The beroNet dialplan defines how calls are to be routed through a beroNet Gateway. When first approaching the beroNet diaplan it helps to understand that:
- It is based on regular expressions (‘Howto RegEx’.)
- It works from top to bottom: if you have a rule that directs all calls to a specific line above a rule that directs a specific number to your fax device, the general rule will apply and the specific rule will not function. Therefore be sure that your specific rules are above your general rules in the dialplan.
As this tool is a major part of the way a beroNet gateway works, it is important to fully understand how it works. Let’s take a closer look at the different fields in the dialplan.
- Direction (From and to ID)
- Destination and New destination
- Source and New source
1) Direction (From ID and To ID)
Here we choose the technology (SIP, Analog, ISDN or GSM) the call has to come from in order for the rule to apply. Of course, we also choose to which technology the call will be routed to.
When we choose ISDN, Analog or GSM as “from” or “to”, we have the possibility to choose either a group of ports or one port within a certain group.
On the other hand, when SIP is set as “From”, it is possible to choose the “match type”. Different possibilities are then offered: we can match via the IP address, via the from or to user, via a manual address or in a default way.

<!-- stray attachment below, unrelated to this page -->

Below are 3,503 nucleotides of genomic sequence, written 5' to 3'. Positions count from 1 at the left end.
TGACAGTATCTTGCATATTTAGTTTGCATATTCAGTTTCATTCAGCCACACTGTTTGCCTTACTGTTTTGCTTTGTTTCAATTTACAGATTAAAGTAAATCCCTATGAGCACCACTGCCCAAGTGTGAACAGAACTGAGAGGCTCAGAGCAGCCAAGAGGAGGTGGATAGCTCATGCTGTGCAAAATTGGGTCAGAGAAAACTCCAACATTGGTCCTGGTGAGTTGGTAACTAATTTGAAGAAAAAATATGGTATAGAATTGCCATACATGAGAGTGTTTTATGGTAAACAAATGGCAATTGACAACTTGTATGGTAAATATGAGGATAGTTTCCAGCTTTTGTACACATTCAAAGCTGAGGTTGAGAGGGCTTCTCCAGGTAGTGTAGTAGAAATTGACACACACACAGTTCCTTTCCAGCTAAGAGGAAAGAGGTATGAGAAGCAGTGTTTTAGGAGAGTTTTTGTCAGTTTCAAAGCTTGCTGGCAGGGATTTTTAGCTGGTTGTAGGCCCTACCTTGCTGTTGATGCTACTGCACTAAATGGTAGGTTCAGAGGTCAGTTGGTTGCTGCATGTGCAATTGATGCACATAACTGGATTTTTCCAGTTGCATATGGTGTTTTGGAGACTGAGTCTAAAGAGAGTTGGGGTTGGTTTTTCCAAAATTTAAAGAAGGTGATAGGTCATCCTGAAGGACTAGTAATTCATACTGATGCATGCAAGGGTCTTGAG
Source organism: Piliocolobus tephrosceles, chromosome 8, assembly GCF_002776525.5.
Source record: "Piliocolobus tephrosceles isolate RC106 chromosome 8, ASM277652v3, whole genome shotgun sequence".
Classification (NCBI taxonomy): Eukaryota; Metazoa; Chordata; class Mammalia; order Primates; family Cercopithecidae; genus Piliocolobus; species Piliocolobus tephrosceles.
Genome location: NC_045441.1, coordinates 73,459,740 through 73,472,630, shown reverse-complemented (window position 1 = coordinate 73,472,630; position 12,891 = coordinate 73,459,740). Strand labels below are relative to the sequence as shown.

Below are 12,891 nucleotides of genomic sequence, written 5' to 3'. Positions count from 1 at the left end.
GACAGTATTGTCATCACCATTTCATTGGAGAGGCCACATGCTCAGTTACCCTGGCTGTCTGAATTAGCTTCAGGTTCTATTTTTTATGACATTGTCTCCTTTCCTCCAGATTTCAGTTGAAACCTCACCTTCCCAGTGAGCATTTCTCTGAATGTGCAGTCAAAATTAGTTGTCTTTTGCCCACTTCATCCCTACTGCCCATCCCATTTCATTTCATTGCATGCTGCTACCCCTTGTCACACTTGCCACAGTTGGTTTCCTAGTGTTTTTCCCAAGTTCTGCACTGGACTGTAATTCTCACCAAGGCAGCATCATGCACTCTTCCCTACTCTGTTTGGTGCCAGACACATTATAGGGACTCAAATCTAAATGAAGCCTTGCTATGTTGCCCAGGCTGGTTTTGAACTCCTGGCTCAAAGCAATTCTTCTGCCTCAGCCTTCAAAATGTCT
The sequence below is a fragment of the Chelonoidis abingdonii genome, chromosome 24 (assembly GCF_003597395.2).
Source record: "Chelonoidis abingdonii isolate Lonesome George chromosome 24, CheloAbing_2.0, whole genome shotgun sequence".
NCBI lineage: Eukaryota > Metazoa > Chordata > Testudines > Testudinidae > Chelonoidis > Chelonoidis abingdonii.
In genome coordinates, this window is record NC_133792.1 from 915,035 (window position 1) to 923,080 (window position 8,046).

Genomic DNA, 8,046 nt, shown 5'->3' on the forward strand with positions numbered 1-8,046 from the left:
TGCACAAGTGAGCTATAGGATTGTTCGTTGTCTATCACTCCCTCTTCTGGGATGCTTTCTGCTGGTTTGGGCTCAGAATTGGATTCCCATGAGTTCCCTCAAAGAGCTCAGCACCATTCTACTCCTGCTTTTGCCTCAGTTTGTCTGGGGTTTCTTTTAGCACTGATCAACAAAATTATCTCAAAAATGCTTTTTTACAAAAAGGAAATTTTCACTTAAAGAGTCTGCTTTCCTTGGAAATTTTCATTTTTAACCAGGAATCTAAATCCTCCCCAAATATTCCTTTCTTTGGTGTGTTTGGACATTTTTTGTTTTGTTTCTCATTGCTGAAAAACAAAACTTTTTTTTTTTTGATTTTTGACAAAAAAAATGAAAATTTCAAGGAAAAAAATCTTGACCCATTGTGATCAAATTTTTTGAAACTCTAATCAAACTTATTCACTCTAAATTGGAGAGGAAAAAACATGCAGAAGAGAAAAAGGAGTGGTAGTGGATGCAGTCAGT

Usually, dialplan rules work as pair of two rules: when the gateway routes the call from a SIP account to ISDN lines, it is often necessary to route the calls in the other way i.e. from ISDN to SIP. To do this two different rules are necessary: one from SIP to ISDN, and the other from ISDN to SIP.
2) Destination and New destination
The “Destination” field enables a user to make a rule apply when a certain number is being dialed. This field is also known as “CalledID” or “DAD”: If the field is left empty, then the gateway will automatically insert a wildcard “(.*)”. This means that the rule will apply to any number that is called. In our first example, we explained that the first rule would apply when the number “03025938919” is called. Therefore we added this number in the destination field.